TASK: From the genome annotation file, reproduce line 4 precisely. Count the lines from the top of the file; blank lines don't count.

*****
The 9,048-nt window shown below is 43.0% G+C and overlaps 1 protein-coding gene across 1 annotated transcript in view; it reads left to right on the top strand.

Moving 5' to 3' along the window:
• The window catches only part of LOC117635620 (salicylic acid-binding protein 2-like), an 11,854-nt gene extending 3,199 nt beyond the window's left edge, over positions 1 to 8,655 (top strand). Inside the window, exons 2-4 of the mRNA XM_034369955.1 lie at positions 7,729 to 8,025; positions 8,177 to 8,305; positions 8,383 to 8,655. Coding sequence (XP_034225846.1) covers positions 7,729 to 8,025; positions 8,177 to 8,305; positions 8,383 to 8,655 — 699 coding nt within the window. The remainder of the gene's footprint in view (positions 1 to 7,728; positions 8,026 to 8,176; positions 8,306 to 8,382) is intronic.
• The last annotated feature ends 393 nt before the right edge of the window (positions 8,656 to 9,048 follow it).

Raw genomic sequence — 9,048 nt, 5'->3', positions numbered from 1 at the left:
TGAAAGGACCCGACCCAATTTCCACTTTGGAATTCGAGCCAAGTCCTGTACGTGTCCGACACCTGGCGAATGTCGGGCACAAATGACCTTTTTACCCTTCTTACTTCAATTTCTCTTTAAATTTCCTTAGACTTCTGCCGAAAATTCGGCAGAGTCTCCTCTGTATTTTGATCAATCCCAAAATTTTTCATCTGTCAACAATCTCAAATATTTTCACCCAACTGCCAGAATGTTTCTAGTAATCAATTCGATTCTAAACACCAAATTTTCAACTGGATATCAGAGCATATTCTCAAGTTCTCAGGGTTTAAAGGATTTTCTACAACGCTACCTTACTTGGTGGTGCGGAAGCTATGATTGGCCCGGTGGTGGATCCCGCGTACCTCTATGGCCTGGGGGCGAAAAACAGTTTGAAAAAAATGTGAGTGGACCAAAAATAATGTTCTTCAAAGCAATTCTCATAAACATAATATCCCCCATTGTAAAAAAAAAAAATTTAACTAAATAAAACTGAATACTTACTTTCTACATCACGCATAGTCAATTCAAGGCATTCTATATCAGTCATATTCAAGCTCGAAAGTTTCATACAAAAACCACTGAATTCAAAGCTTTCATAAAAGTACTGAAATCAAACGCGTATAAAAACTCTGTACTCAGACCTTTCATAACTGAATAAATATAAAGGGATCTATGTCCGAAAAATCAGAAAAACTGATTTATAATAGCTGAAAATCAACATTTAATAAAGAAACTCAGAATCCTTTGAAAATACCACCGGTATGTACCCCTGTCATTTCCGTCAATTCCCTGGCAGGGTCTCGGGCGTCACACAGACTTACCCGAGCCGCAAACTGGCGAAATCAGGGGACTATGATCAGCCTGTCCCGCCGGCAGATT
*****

• The last annotated feature ends 393 nt before the right edge of the window (positions 8,656 to 9,048 follow it).